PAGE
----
Bad Cipher

TJCTF 2018 - Misc.

TJCTF 2018 : Bad Cipher

Challenge details

Event Challenge Category Points Solves
TJCTF 2018 Bad Cipher Reverse Engineering 50 53

Description

My friend insisted on using his own cipher program to encrypt this flag, but I don’t think it’s very secure. Unfortunately, he is quite good at Code Golf, and it seems like he tried to make the program as short (and confusing!) as possible before he sent it.

I don’t know the key length, but I do know that the only thing in the plaintext is a flag. Can you break his cipher for me?

Encryption Program

Encrypted Flag

TL;DR

This challenge was an analyse of Python code, we must find the cryptographic protocol and find after the flag.

Files

The encrypted flag:

473c23192d4737025b3b2d34175f66421631250711461a7905342a3e365d08190215152f1f1e3d5c550c12521f55217e500a3714787b6554

It’s a hexa string.

The encryption program:

message = "[REDACTED]"
key = ""

r,o,u,x,h=range,ord,chr,"".join,hex
def e(m,k):
 l=len(k);s=[m[i::l]for i in r(l)]
 for i in r(l):
  a,e=0,""
  for c in s[i]:
   a=o(c)^o(k[i])^(a>>2)
   e+=u(a)
  s[i]=e
 return x(h((1<<8)+o(f))[3:]for f in x(x(y)for y in zip(*s)))

print(e(message,key))

The script seems to be obfuscated, let’s start to understand it.

Deobfuscation

First I changed the name of variables and after I modified the script:

def encrypt(message,key):
    lengthKey = len(key)
    s = [message[i::lengthKey]for i in range(lengthKey)]
    """
    If the key = "123" and message = "123456789"
    => len(key) = 3 so len(s) = 3
    s = ['147', '258', '369']
    Why "147" in first ? Take the fisrt character of the message and incremente by 3 (the key length)
    """

    for i in range(lengthKey): #To all letters of the key
        a = 0
        e = ""

        for c in s[i]: #To all character of s[i], group of letters
            a = ord(c)^ord(key[i])^(a>>2) #Xor : letter ^ key ^ (a without his last two bits)
            e += chr(a) # add the character to e

        s[i]=e # Replace the substring by the xor substring

    cipher = "".join("".join(y) for y in zip(*s)) # reset the string in the good order : s = ['147', '258', '369'] => "123456789"

    cipherHex = "".join(hex((1<<8)+ord(f))[3:]for f in cipher) # cipher.encode("hex")
    return cipherHex

print(encrypt(message,key))

Ok, the script is a simple XOR with:

  • letter
  • a key
  • and original : a variable which depends on the previous XOR result (a)

The length of the cipher…

After some test, I saw that:
key = “123”
message= “123456789” => 000000050705070b0b
message= “1234567891” => 000000050705070b0b

What? The message are differents but they have the same out? How is it possible?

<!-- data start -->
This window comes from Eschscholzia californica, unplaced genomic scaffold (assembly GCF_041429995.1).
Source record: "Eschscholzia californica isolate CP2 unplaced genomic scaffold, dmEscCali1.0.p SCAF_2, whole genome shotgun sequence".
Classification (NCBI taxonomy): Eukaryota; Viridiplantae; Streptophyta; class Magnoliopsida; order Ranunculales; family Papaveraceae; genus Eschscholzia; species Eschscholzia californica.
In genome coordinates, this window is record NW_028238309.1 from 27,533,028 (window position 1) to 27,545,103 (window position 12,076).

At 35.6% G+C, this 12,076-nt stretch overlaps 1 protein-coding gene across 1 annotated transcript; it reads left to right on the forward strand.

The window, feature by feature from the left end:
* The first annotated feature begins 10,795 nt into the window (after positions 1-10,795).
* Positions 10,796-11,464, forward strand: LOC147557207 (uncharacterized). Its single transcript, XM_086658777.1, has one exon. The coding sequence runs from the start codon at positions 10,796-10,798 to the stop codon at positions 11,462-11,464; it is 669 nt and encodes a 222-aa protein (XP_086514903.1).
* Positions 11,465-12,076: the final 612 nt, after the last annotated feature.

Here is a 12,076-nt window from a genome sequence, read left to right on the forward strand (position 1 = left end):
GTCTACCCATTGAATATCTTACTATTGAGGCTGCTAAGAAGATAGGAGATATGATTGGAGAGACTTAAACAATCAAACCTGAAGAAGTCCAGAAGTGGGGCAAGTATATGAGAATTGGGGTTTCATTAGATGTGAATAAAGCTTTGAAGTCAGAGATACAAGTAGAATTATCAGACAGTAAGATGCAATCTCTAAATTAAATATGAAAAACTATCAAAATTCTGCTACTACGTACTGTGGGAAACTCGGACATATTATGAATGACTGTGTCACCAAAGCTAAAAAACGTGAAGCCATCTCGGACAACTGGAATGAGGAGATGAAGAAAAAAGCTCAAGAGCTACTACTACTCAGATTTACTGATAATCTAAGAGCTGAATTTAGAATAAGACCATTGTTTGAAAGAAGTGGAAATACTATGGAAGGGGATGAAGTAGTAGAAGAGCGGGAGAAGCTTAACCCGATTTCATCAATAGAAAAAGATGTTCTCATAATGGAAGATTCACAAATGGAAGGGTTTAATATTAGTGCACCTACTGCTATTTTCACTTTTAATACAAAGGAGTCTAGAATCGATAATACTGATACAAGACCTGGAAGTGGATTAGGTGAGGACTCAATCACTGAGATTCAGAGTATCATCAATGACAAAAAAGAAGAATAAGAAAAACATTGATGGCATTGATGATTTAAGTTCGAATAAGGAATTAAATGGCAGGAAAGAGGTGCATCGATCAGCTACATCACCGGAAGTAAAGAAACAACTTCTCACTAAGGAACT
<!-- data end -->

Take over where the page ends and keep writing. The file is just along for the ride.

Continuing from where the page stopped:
I investigated and the modification arrive after this line:

cipher = "".join("".join(y) for y in zip(*s))

When you run zip(), if the zipped iterables have different number of elements, zip takes the mimimum of value (Example 3 : https://www.programiz.com/python-programming/methods/built-in/zip).

I deduct: len(message) % len(key) = 0.

Here, the length is 112 / 2 = 56. The length of the key must be in [1,2,4,7,8,14,28,56].

The Decrypt Fonction

def decrypt(message,key):
    message = message.decode("hex")
    lengthKey = len(key)
    s=[message[i::lengthKey]for i in range(lengthKey)]

    for i in range(lengthKey):
        a=0
        b=0
        e=""
        for c in s[i]:
            a=ord(c)^ord(key[i])^(b>>2)
            b=ord(c)
            e+=chr(a)

        s[i]=e

    concat = "".join("".join(y) for y in zip(*s))
    return concat

But … what are the changes?

  • Decode in first the hexa message
  • I add a new variable : b to have the previous character without his two last bit

Simple ;)

Find the flag

The length

To find the flag, I must find the length of the key:
If the text is the flag, the begin is:

print decrypt(flag, "tjctf{")
>>> 3V@mK<Rg0I@^n58{GTzk"yx_M[V8}~kn~Cir^-6|a?s6R tSu

Take the first six character: 3V@mK<

import string

flag = "473c23192d4737025b3b2d34175f66421631250711461a7905342a3e365d08190215152f1f1e3d5c550c12521f55217e500a3714787b6554"

for i in [1,2,4,7,8,14,28,56]:
    if i < 7:
        key="3V@mK<"[:i]
    else:
        key="3V@mK<"+"a"*(i-6)

    tmp = decrypt(flag,key)
    print "***************************************"
    print key
    for i in range(0,len(tmp),len(key)):
        print tmp[i:i+len(key)]

With this output, I saw a very interesting part:

3V@mK<aa
tjctf{Vc
ybe_Wr
#
3ing_mb
3ncRypof
0N_MY5^;
f_W4SnO
v_sm4R
      *

The begin of each line seems a string of printable characters.
The length is 8!

Brute-force

import string

flag = "473c23192d4737025b3b2d34175f66421631250711461a7905342a3e365d08190215152f1f1e3d5c550c12521f55217e500a3714787b6554"

for i in range(128):
    c=chr(i)
    for j in range(128):
        o=chr(j)
        key="3V@mK<"+c+o

        tmp = decrypt(flag,key)
        if all(g in string.printable for g in tmp) and tmp[-1] == "}": # Check if the character are printable and if the end of the flag is "}"
            print "***************************************"
            print key
            print tmp

In the output:

***************************************
3V@mK<Z6
tjctf{m4ybe_Wr1t3ing_mY_3ncRypT10N_MY5elf_W4Snt_v_sm4R7}

Flag

tjctf{m4ybe_Wr1t3ing_mY_3ncRypT10N_MY5elf_W4Snt_v_sm4R7}

Iptior